Land swap between Serbia and Kosovo?
The governments of Serbia and Kosovo are discussing redrawing the border between their countries in a bid to resolve the frozen Kosovo conflict. Areas that are mainly inhabited by Serbs in the north of Kosovo could be swapped for municipalities in the south of Serbia with mainly ethnic Albanian populations. But what would that mean for other border conflicts?
What about Crimea?
If the US and the EU agree to a land swap between Serbia and Kosovo this would have far-reaching consequences, the pro-Russian paper Duma predicts:
“If they don't want to be accused of double standards, they'll have to accept other border shifts in the western Balkans as well. And they'll have to recognise border changes outside the Balkans, for example between Russia and Ukraine after the annexation of Crimea. And one day they'll also have to approve the potential accession of the Peoples' Republics of Donetsk and Luhansk to the Russian Federation.”
Borders must be inviolable
A land swap between Serbia and Kosovo could fuel the struggles for a redrawing of borders elsewhere in Europe, Delo also warns:
“Putting out a fire in one place could start a new one elsewhere. Bosnia and Herzegovina would be hit hardest by the consequences. With its hard Serbian line the political leadership of the Republika Srpska has never buried its plans for reunification with Serbia. The Croats in Herzegovina can hardly wait to unite with Croatia. And Macedonia and Montenegro are also multi-ethnic states. The inviolability of borders is one of the most important treasures of European law. Changing them according to ethnic principles could trigger a domino effect.”
Serbia must build a future without Kosovo
Serbia should accept that it has lost Kosovo, the left-leaning daily Danas contends:
“We face the question of whether to remove the 'obstacle of Kosovo' on our path towards Europe or to let our long march towards the EU come to a stop. There isn't a third option. ... The citizens must be made to see what they stand to lose if this obstacle to our joining the EU and moving closer to the West remains. Serbia's economy and democracy would suffer as a result of this decision. The Serbs in Kosovo would also be victims of the chaos, the despair and the decline of the state and nation. ... Serbia is in big difficulties, but Serbia lives on without the lost Kosovo - it wants to and it must live on.”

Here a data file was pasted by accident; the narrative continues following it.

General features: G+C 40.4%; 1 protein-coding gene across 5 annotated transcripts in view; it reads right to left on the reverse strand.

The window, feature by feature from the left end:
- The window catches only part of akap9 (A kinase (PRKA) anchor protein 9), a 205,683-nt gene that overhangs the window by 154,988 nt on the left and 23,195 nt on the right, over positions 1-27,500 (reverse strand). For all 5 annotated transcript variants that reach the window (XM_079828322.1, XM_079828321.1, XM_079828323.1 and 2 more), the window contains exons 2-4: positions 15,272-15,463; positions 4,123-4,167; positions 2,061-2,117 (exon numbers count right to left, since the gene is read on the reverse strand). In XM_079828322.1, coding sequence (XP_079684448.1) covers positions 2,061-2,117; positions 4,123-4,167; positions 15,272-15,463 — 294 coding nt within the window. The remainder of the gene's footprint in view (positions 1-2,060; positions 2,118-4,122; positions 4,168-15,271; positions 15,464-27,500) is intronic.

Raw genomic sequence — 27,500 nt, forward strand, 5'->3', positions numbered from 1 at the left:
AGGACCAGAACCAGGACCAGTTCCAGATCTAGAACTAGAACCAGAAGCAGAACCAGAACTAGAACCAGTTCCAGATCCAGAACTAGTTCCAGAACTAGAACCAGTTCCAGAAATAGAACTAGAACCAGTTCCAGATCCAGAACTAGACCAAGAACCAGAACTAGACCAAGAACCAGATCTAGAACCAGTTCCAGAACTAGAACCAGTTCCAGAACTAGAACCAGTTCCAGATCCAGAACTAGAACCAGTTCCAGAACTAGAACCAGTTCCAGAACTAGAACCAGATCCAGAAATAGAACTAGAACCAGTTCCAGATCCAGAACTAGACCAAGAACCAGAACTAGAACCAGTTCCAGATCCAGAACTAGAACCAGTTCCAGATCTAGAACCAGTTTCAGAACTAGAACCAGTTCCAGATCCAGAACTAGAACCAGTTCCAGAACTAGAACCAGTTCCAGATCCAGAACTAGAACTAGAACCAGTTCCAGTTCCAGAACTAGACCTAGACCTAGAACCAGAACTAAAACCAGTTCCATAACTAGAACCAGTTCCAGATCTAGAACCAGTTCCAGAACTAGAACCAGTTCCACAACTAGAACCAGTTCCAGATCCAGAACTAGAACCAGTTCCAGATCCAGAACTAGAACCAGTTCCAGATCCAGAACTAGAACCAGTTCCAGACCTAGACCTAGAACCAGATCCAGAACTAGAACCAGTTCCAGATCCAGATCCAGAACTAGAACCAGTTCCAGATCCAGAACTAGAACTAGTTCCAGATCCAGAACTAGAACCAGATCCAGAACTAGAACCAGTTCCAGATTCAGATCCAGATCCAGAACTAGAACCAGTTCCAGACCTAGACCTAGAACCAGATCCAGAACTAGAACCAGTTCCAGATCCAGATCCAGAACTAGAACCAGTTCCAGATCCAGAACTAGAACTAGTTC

Bosnia and Macedonia could follow suit
A redrawing of the border between Serbia and Kosovo could open up Pandora's box, Delo believes:
“Experts warn that a land swap could produce two ethnically cleansed states. ... That would be playing with fire and could have unpredictable consequences for Bosnia and Herzegovina, as well as for Macedonia. Such an incendiary project could start a chain reaction among the Serbs and Croats in Bosnia, or the Albanians in Macedonia, who could then also demand that their borders be redrawn. Opponents of the land swap warn that it could cause the region to relapse into the bloodshed of the 1990s.”
Danger of a calamitous domino effect
The shifting of the border between Serbia and Kosovo could set a dangerous precedent, Evenimentul Zilei believes:
“Discussions about a land swap based on ethnic criteria entail major risks above all in the Balkans. Particularly against the symbolic backdrop of the First World War having started there with the assassination in Sarajevo. A land swap could trigger a domino effect, with ensuing demands for other border shifts in Europe. This could quickly trigger a war in the region. Once the ball is rolling, all the historical frustrations of the past could resurface.”
Kosovo's president on the wrong track
Der Standard examines the problems Kosovo's president is bringing on himself with the negotiations:
“In Kosovo itself, there is a lot of opposition to the deal because most Serbs live in the south. They fear that after the division they'll be even more cut off from Belgrade and face increased pressure from the Albanian majority society. This is also why the Orthodox church is against Vučić's deal. Many Kosovars are particularly angry about the way democracy is being trampled on and Thaçi is acting on his own. Moreover, it would be naive to believe that he is not susceptible to blackmail simply because of his war past.”